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The Social Determinants of Health and Why They Matter

 

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The conditions in the places where we live, learn, and work are called social determinants of health (SDOH), affecting many different health risks and outcomes of our lives.

These conditions are particularly important for children, as early childhood impacts long-term social, cognitive, physical, and emotional development. Poor SDOH in the first five years of a child’s life can result in developmental delays and poor future health outcomes

Many factors such as unstable housing and low income can contribute to poor SDOH for children, but one of the predominant factors is a lack of access to adequate childcare. A staggering 62% of American parents report that they have a difficult time finding and affording high-quality childcare. Working American parents are currently undergoing a childcare crisis that threatens the health and wellbeing of not only their children, but also themselves.

A business thrives when its employees thrive. The happier and healthier employees are, the better the company functions and the more they save on healthcare costs. What many businesses don’t realize is that this focus on employee wellness must not only include employee benefits, but also family benefits. With better access to childcare for working parents, a business can improve the SDOH for their employees’ children and improve their health and wellbeing in the long term. 

The US Chamber of Commerce Foundation provides resources to help the business community support employees with access to high-quality, affordable childcare. Some of the ways that they suggest taking action is by educating leadership teams about the importance of childcare, assessing how businesses can be community leaders on the issue, and developing strategies to implement new company policies.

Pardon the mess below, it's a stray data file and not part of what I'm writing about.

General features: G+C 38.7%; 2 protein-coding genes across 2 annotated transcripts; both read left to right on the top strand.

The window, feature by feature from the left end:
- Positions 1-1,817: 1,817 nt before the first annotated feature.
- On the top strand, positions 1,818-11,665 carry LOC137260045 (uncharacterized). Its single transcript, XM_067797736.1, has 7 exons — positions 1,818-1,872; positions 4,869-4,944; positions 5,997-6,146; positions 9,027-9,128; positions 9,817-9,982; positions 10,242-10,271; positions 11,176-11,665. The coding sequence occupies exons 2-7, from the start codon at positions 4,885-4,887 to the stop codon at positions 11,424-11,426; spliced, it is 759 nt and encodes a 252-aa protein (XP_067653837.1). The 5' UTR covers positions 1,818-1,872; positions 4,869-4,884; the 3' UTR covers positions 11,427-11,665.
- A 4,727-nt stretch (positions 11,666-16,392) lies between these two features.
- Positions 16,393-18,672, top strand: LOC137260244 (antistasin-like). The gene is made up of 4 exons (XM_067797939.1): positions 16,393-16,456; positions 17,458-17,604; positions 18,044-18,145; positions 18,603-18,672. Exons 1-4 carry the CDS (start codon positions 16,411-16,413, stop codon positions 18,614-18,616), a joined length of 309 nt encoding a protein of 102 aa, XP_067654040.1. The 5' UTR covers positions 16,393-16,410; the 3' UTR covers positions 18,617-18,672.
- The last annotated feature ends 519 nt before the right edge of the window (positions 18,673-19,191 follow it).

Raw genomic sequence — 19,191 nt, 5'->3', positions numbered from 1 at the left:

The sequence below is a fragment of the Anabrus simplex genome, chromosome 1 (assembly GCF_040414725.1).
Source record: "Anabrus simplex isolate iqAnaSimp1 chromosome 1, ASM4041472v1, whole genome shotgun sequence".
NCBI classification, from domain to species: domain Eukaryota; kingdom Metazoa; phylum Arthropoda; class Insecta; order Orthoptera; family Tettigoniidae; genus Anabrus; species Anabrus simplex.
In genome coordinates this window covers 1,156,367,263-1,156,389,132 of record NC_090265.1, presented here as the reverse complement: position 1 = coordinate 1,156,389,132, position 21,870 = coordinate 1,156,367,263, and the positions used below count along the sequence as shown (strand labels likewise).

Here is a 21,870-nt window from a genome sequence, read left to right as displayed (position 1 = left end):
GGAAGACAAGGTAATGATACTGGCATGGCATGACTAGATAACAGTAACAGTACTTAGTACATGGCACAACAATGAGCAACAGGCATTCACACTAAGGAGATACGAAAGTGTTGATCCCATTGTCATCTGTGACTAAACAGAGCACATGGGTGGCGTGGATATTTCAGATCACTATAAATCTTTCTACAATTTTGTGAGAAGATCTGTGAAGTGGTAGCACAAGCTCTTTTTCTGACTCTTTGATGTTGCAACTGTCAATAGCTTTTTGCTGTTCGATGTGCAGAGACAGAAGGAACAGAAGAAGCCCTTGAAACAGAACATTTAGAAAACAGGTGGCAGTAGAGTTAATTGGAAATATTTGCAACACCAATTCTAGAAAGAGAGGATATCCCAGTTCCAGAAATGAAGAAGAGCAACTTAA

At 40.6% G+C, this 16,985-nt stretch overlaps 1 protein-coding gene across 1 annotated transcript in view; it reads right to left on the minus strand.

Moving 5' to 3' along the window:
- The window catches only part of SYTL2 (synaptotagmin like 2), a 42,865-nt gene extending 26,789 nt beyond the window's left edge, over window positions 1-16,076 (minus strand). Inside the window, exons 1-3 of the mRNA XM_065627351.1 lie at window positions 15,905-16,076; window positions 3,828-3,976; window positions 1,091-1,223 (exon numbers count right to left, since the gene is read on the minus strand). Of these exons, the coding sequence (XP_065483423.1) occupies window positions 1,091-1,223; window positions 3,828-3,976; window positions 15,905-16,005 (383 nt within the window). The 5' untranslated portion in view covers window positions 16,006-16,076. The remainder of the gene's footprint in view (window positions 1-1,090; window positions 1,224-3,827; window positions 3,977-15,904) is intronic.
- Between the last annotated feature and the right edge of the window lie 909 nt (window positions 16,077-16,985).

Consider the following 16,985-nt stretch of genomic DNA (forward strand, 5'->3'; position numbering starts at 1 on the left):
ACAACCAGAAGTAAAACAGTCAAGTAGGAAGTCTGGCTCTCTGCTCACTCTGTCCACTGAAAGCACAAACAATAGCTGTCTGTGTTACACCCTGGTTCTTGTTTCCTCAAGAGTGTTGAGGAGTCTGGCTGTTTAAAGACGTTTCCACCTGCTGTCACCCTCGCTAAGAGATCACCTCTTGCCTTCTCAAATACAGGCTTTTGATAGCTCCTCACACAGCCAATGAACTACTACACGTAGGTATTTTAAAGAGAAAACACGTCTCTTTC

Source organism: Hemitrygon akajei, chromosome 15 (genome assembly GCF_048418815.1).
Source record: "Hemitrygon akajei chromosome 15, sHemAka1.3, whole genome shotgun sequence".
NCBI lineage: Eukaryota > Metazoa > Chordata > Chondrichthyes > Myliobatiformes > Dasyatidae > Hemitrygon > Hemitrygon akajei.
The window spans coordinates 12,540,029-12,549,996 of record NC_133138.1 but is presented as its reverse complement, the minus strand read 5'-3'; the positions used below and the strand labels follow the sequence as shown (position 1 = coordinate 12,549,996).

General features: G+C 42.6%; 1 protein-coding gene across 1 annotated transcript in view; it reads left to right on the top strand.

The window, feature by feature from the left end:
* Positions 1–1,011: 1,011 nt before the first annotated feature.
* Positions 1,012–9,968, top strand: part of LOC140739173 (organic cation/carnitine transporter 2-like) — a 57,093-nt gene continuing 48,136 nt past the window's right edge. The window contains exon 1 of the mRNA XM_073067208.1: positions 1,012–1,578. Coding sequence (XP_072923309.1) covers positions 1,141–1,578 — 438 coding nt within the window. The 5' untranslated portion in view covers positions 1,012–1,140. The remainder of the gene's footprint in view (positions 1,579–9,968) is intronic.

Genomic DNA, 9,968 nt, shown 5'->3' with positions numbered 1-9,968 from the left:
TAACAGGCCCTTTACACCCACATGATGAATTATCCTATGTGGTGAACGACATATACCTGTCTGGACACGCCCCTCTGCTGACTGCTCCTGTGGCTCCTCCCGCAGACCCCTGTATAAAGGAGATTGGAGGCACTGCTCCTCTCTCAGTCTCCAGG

Flexible work arrangements for working parents such as telecommuting and flexible start/stop times are easy ways for a business to address the childcare crisis. Businesses can also create a Flexible Spending Account (FSA) for employees. This is a tax break a company can offer that allows an employee to pay for up to $5,000 of childcare-related expenses with their pretax wages.

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One of the more costly (but effective) family benefits a business can provide their employees is by contributing up to $5,000 of the cost of each employee’s child. This can be done without the employee or the business having to pay tax on it, as it is not taxed as income. Another incredibly effective option is by providing on-site childcare. This provides employees with the childcare they need while ensuring that they won’t have to miss work or worry about childcare gaps4.

Providing employees with access to high-quality childcare is a win-win for both the business and the employee.  Employees will have the tools to provide their children with the childcare they need during the incredibly formative years of early childhood. This will save businesses greatly in future healthcare costs while at the same time investing in the workforce of the future.